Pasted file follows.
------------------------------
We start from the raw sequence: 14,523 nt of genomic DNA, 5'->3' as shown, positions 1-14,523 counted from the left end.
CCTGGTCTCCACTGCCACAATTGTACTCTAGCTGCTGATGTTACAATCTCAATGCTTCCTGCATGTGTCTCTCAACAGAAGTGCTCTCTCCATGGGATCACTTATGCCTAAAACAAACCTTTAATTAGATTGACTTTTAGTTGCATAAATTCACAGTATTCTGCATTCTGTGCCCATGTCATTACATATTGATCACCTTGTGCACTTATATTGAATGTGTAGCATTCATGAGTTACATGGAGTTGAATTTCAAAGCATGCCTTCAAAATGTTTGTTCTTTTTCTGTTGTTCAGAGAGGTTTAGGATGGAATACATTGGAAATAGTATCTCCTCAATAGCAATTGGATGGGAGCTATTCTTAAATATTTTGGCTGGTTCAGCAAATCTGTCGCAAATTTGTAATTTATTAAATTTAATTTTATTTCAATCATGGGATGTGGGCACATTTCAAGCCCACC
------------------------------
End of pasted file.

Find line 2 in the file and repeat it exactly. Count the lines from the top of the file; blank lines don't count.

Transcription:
CCTGGTCTCCACTGCCACAATTGTACTCTAGCTGCTGATGTTACAATCTCAATGCTTCCTGCATGTGTCTCTCAACAGAAGTGCTCTCTCCATGGGATCACTTATGCCTAAAACAAACCTTTAATTAGATTGACTTTTAGTTGCATAAATTCACAGTATTCTGCATTCTGTGCCCATGTCATTACATATTGATCACCTTGTGCACTTATATTGAATGTGTAGCATTCATGAGTTACATGGAGTTGAATTTCAAAGCATGCCTTCAAAATGTTTGTTCTTTTTCTGTTGTTCAGAGAGGTTTAGGATGGAATACATTGGAAATAGTATCTCCTCAATAGCAATTGGATGGGAGCTATTCTTAAATATTTTGGCTGGTTCAGCAAATCTGTCGCAAATTTGTAATTTATTAAATTTAATTTTATTTCAATCATGGGATGTGGGCACATTTCAAGCCCACC